educationThe philosopher Josef Pieper wrote a short book called Abuse of Language, Abuse of Power and in it he examines the misuse of language and the corruption of the word for the purpose of manipulation and personal gain. He focuses on “Plato’s lifelong battle with the sophists, those highly paid and popularly applauded experts in the art of twisting words, who were able to sweet-talk something bad into something good and turn black into white.” Plato illustrates that the errors of the sophists are a timeless temptation, “a danger and a threat besetting the pursuits of the human mind and the life of society in any era.” Sophistry is ubiquitous in contemporary American society and especially pervasive in the public schools.

The German philosopher G.W.F. Hegel (1770-1831) referred to the sophists as “extremely refined and learned people,” just as our sophists are today. The distinguished German classicist Warner Jaeger (1888-1961) saw the sophists as “the earliest humanists.” Pieper notes that the sophists are praised as great educators and teachers and the danger they pose increases “as the human mind progresses in terms of ever greater sophistication.”

The book explains that language has a twofold purpose: first, to convey reality, for there is nothing else about which we can properly communicate; and second, to name and identify something for someone, an interpersonal service to the other. These two purposes are distinct, but inseparable. They also represent the twofold nature of the possible corruption. Pieper reminds us that words and language are a medium that sustains our common human existence and the word reflecting reality makes existential interaction possible. If words are corrupted, then human existence will be corrupted too.

Pieper asserts that willful corruption of language for the purposes of deceiving is not communication because “it means specifically to withhold the other’s share in reality.” Communication ceases in the case of a lie and language is subverted from mutually beneficial dialogue into a monologue used as an instrument of power.

Because of these two corruptions, that of the word and of communication, we see Socrates constantly reproach the rhetoric of the sophists. Pieper here emphasizes that Plato’s laments and accusations have an astonishingly modern relevance as he characterizes the sophist: “reality, you think should be of interest to you only insofar as you can impressively talk about it! And because you are not interested in reality, are unable to converse. You can give fine speeches, but you simply cannot join a conversation; you are incapable of dialogue.” The sophistic phenomenon is especially evident in public education and in several reform movements.

In twenty-two years, I have been to countless staff meetings, teacher trainings and exposed to countless professional texts. The sophistry is glaringly apparent for anyone who dares to initiate dialogue in an effluence of shamefully artless monologues. For emphasis, let us turn our gaze to a larger stage. Though what follows is hardly news, it represents the persisting characteristic paradigm of sophistry driving public education and illustrates how easily many in public education abuse language and power.

Waiting for “Superman”: Sophistry on Celluloid

In 2010, the movie Waiting for “Superman” hit the silver screen and regaled a softened American Public with a sophistical masterpiece soaked in the utopian mythology that the state is supposed to raise our children and that the public schools replace parents as their first teachers. One of the first lines in the movie is “but our schools are failing” our students. And though schools are utterly failing students, it is lost that schools are born out of communities, communities out of families, therefore it is the families that are failing these kids long before the state schools get their hooks into them.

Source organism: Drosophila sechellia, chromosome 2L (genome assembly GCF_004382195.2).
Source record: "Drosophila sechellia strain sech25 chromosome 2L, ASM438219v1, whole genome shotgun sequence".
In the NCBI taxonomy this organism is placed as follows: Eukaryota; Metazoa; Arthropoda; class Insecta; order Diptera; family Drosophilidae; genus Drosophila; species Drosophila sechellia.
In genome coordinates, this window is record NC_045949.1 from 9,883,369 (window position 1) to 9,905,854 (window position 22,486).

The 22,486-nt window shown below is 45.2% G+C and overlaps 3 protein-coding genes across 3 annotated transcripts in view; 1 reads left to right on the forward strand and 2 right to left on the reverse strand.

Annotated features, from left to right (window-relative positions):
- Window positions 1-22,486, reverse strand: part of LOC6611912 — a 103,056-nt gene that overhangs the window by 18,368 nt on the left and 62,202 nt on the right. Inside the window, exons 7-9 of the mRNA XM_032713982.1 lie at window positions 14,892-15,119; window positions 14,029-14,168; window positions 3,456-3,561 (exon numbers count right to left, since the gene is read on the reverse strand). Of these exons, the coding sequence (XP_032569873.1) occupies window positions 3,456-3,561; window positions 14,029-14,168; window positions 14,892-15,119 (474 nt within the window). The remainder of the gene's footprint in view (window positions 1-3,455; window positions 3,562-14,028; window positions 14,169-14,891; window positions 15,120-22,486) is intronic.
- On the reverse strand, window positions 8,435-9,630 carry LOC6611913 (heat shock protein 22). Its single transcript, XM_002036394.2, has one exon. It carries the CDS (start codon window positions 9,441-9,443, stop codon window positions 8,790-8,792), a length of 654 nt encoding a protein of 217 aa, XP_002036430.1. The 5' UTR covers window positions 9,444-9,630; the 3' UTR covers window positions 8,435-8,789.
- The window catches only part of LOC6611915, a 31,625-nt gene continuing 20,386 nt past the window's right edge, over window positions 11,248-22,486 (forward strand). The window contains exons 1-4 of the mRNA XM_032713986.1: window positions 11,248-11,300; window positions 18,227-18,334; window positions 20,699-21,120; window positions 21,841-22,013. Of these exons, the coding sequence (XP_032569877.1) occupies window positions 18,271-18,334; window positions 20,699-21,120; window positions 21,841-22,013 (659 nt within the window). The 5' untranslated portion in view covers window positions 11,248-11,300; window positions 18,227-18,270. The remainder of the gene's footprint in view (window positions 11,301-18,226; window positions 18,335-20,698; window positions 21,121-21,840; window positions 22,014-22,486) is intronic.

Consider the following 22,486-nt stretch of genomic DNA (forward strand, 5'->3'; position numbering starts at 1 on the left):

The film’s producer, Davis Guggenheim, claimed that the film “is all about families trying to find great schools.” This disingenuous reduction of his film’s intentions signals the sophistical yarn that a student’s success or failure is solely dependent upon admittance to a “great” school. The movie is a series of pathological arguments taking the form of heart wrenching stories. Daisy wants desperately to be a nurse, a doctor and a vet, and to go to “medical college to become a surgeon.” She is unlikely to achieve all her ambitions under the best of circumstances.

Guggenheim (who is also responsible for the Al Gore film Inconvenient Truth) and his ideological backers propagate the myth that the kids “whose lives hang in the balance” are solely dependent upon a lottery to go to a “better” school. We are given the impression that if the tragic victims portrayed in the film don’t win the lottery, there is no hope for their futures. The school official in the movie selecting the winning lottery balls absurdly conjectured “it all boils down to geography and luck.” These deterministic reductions are worse than just an offence against truth; they ignore the majority of the realities that govern human learning such as the role of the family, the cultivation of character, subsidiarity and free will.

Mega-philanthropist Bill Gates promotes and appears in the film. In an interview with James Rocha, we read that “Gates explained he’s been involved in making sure audiences have a number of ways to interact with Waiting for ‘Superman’.” Barbara Miner, although a foe of conservatism, exposes the financial and ideological backers who provided the “supersized dollars” for Waiting for “Superman”. They are listed in the film credits as Paramount Vantage, Participant Media, and Walden Media.

Waiting for “Superman” is a pathological work of genius that successfully yet subtly propagates the victim narratives springing from class warfare ideologies, the racist multiculturalism creeds and the politics of recognition dogmas that have effectively choked the remaining life out of an already bankrupt educational system.

The movie rightfully vilified the teachers unions and the public classrooms, but not nearly enough and not for the right reasons. The attacks were used as instruments to highlight the sophistic heroes of the movie, Michelle Rhee and Geoffrey Canada.

Education through Testing